All the C128, UNIX, source, and animation files used in this project are provided at this link here, and be sure to check out the node-m terminal emulator with its graphics capabilities as well.  There are also 7 more sample animations on the disk not displayed here.

Thursday, May 16, 2019

Node-M Terminal Emulator for C128

Node-M is a custom terminal emulator program I created so I could work on my university Computer Information Science assignments from home over 2400 baud modem with my Commodore 128, about 30 years ago 1988-1989.  This article documents the solution, the ADM31 comparable emulation, and provides C128 disk image and UNIX/Linux support files (link to ZIP file).  Source file is included using The Fast Assembler (also source listing).

My favorite features were color, secondary composite graphics screen, full screen editing support (for me that was vi), full ASCII character set (backslash, backquote, caret, curly braces, vertical bar, underscore, tilde), keyboard support, printer support, and interlaced 80-column x 50-line mode (sorry not shown, doesn't work well in VICE).  Notable missing features are flow control and file transfer.

Keyboard changes for ASCII
  • Commodore+Q is Left Brace {
  • Commodore+W is Right Brace }
  • Commodore+E is Tilde ~
  • Commodore+R is Backquote `
  • Commodore Minus is Vertical Bar |
  • British Pound is Backslash \
  • Up Arrow is Caret (Hat) ^
  • Left Arrow is Underscore _

ADM31 terminal emulation, with additions/variations
  • {Ctrl+?} 127 DEL
  • {Ctrl+G} 7 BELL
  • {Ctrl+H} 8 RIGHT
  • {Ctrl+I} 9 TAB
  • {Ctrl+J} 10 LINEFEED
  • {Ctrl+K} 11 UP
  • {Ctrl+L} 12 RIGHT
  • {Ctrl+X} 24 CLEAR TO END OF LINE
  • {Ctrl+^} 30 HOME
  • {Ctrl+Z} 26 CLEAR SCREEN / HOME
  • {Ctrl+[} 27 ESC
    {space}black !dkgray “blue #ltblue $green %ltgreen &dkcyan 'cyan (red )ltred *dkpurple +purple \dkyellow -yellow ^medgray _white
    0black 1dkgray 2blue 3ltblue 4green 5ltgreen 6dkcyan 7cyan 8red 9ltred ;dkpurple :purple <dkyellow =yellow >medgray ?white
    `-black a-dkgray b-blue c-ltblue d-green e-ltgreen f-dkcyan g-cyan h-red i-ltred j-dkpurple k-purple l-dkyellow m-yellow n-medgray o-white
  • ESC = {32 TO 55/81} {32 TO 111} MOVE CURSOR TO ROW (0-23 or 0-49), COLUMN (0-79)
  • ESC L {64 TO 79} {64 TO 79} {64 TO 79} {64 TO 79} PIXEL POSITION XH XL YH YL (X=0 TO 319, Y=0 TO 199), SAVE OLD X,Y
Note: running the C128 in emulation I couldn't quite get the terminal to talk over TCP/IP serial emulation directly to my Linux telnet service, so I ran a shell script in between to do a conversion (from some hints on stack overflow):

mkfifo temp
while true; do nc -l 23 < temp | dd bs=1 | nc -t 23 | dd bs=1 > temp ; done

Monday, May 6, 2019

40 column RGB screen for Commodore 64 mode on 128

RGB64 is a solution for a problem almost no one has -- use the C128 RGBI screen for C64 mode text programs and editing in 40 columns!  Now you can go back to using one monitor for both, and without using a hardware switch.  Well, as long as you're not using any graphics or pokes to video memory.   If you are editing or running a simple text BASIC program, you can use RGB64 to mirror your screen between both monitors.  As a bonus, you can run in fast mode 2MHz, because the RGBI screen runs independently from the VIC that could only access video memory at 1MHz.  Another bonus is that the extra keys of the C128 keyboard are supported as well.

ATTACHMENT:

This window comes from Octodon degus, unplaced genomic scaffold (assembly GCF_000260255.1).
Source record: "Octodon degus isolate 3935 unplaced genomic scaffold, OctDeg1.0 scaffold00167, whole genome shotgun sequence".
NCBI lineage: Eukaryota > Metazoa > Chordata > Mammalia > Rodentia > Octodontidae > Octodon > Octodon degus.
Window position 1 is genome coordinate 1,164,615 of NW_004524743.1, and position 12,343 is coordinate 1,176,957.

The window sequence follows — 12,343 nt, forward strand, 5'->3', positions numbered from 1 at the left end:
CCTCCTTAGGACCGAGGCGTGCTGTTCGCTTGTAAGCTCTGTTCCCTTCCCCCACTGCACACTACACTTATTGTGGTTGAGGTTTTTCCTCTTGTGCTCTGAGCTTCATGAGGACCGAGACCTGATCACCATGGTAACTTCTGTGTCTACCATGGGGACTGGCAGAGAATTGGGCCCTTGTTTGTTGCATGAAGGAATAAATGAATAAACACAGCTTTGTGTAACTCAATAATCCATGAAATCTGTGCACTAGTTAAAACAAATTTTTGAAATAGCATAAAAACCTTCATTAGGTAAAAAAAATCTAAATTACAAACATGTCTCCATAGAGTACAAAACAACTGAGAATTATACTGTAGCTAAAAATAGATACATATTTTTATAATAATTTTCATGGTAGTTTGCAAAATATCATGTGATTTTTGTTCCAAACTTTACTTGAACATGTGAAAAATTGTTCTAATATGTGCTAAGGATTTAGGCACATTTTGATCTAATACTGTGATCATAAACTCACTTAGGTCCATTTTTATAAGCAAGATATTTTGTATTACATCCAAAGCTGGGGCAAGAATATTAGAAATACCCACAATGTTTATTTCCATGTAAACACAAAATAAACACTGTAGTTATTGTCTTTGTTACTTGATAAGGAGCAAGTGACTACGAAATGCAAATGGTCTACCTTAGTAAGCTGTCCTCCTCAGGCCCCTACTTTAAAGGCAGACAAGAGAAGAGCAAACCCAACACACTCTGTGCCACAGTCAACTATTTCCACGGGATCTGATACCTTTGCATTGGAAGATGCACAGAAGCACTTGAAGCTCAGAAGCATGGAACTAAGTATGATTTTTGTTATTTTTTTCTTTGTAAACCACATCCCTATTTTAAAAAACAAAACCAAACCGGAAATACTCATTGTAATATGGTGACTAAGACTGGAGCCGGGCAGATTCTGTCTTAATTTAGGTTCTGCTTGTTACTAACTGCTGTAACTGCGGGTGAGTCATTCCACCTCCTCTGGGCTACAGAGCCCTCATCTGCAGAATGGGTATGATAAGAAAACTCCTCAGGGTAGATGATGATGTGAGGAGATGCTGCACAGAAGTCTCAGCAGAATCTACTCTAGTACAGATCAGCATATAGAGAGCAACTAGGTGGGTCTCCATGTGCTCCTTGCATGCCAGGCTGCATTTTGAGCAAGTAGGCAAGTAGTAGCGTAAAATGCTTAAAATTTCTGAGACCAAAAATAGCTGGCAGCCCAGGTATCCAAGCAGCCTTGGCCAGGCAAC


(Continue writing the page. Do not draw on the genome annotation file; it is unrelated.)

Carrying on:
Your Commodore 128 has an 80-column RGBI screen, and a 40-column Composite screen.  One of the original dual monitor systems!   So you probably prefer the RGBI screen for the C128 mode, and you're usually stuck using composite output (or worse, TV signal) for the C64 mode.  And that means you gotta have one or more monitors that support both.   Well not anymore!   You can now downscale your 80-column monitor to 40-columns for simple Commodore 64 programs.

How does it work?  It copies the C64 ROMs to RAM, and patches them to include routines to initialize and update the RGBI screen with a 40 column image matching the text output to the VIC screen.  It also copies the C64 character ROMs to 8563 VDC RAM.  Then switches to C64 mode.  No going back until you press the Reset switch.

So maybe you didn't know the 8563 VDC could do 40 columns, because hey, it was included in the Commodore 128 to do 80 columns.  Well, you know it can do graphics, and interlaced modes for higher resolutions.  Did you know it can do 50 lines of text?  Did you know it can do 8x16 pixel characters as well?  In addition to all that, it can also double the width of the pixels, so presto, with a few more adjustments it can also do 40 columns instead of 80.


  • HELP will copy the VIC Composite screen to the VDC RGBI screen (in case of pokes)
  • ALT will toggle Fast mode (2MHz)
  • C128 extended keys are supported including dedicated cursor keys and numeric keypad, even CAPS LOCK

WARNINGS (Sorry the lawyers in my head make me put these in)

  • Warning!  This code has been tested solely on a NTSC C128D 8563 rev2, and with VICE 3.3.  PAL, rev0, and rev1 chips may not be supported.  I didn't even test with a true Commodore monitor, but a compatible (Thomson 4120 switchable RGBI/Luma+Chroma).
  • Warning! I haven't tested on a real Commodore 128 since 1990 or so.  (But it's only 8 feet away from me, I guess I could plug it in again, but that requires effort.)
  • Warning! And I will not be responsible if this program kills your monitor.  Gee I sure hope it doesn't.
  • Warning! All the ROMs (BASIC and KERNAL) are now in RAM.  One wrong poke, and poof system locks up or worse.   Then again, it's a fun environment to hack the ROMs with.
  • Warning! Uses $991C-$99D2 for RGB64 machine language component.
  • Warning! RGB64 is probably not compatible with the other software you use.
  • Recommend you try RGB64 in Vice (emulation).  Emulation should be easier on your monitor.  And if it doesn't work, those bits can simply be recycled into something else.